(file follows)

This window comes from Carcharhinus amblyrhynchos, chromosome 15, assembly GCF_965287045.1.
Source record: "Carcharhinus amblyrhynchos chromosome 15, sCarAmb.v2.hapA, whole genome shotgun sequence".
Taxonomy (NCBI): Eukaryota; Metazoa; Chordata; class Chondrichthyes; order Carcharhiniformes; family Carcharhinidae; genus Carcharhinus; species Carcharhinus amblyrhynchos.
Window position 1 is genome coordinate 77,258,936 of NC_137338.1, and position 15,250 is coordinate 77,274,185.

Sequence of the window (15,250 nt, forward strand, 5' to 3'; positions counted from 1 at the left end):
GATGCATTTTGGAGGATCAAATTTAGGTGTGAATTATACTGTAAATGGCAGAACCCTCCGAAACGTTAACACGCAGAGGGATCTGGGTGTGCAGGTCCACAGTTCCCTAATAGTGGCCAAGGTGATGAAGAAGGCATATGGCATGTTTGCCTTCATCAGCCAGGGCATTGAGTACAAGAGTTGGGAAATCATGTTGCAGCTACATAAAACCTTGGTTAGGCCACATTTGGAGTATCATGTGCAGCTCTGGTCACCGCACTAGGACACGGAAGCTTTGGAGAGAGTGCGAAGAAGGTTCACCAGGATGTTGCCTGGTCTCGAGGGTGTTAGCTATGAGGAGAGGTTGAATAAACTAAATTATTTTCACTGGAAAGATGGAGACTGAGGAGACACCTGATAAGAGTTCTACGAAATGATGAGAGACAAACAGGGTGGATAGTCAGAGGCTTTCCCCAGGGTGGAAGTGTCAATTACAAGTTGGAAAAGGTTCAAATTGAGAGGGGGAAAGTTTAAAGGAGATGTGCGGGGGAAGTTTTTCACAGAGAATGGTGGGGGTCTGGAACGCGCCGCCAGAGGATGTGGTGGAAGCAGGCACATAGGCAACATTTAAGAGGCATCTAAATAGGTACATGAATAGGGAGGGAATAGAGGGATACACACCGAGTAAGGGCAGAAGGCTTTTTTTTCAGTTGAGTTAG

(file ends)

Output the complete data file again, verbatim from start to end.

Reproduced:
This window comes from Carcharhinus amblyrhynchos, chromosome 15, assembly GCF_965287045.1.
Source record: "Carcharhinus amblyrhynchos chromosome 15, sCarAmb.v2.hapA, whole genome shotgun sequence".
Taxonomy (NCBI): Eukaryota; Metazoa; Chordata; class Chondrichthyes; order Carcharhiniformes; family Carcharhinidae; genus Carcharhinus; species Carcharhinus amblyrhynchos.
Window position 1 is genome coordinate 77,258,936 of NC_137338.1, and position 15,250 is coordinate 77,274,185.

Sequence of the window (15,250 nt, forward strand, 5' to 3'; positions counted from 1 at the left end):
GATGCATTTTGGAGGATCAAATTTAGGTGTGAATTATACTGTAAATGGCAGAACCCTCCGAAACGTTAACACGCAGAGGGATCTGGGTGTGCAGGTCCACAGTTCCCTAATAGTGGCCAAGGTGATGAAGAAGGCATATGGCATGTTTGCCTTCATCAGCCAGGGCATTGAGTACAAGAGTTGGGAAATCATGTTGCAGCTACATAAAACCTTGGTTAGGCCACATTTGGAGTATCATGTGCAGCTCTGGTCACCGCACTAGGACACGGAAGCTTTGGAGAGAGTGCGAAGAAGGTTCACCAGGATGTTGCCTGGTCTCGAGGGTGTTAGCTATGAGGAGAGGTTGAATAAACTAAATTATTTTCACTGGAAAGATGGAGACTGAGGAGACACCTGATAAGAGTTCTACGAAATGATGAGAGACAAACAGGGTGGATAGTCAGAGGCTTTCCCCAGGGTGGAAGTGTCAATTACAAGTTGGAAAAGGTTCAAATTGAGAGGGGGAAAGTTTAAAGGAGATGTGCGGGGGAAGTTTTTCACAGAGAATGGTGGGGGTCTGGAACGCGCCGCCAGAGGATGTGGTGGAAGCAGGCACATAGGCAACATTTAAGAGGCATCTAAATAGGTACATGAATAGGGAGGGAATAGAGGGATACACACCGAGTAAGGGCAGAAGGCTTTTTTTTCAGTTGAGTTAG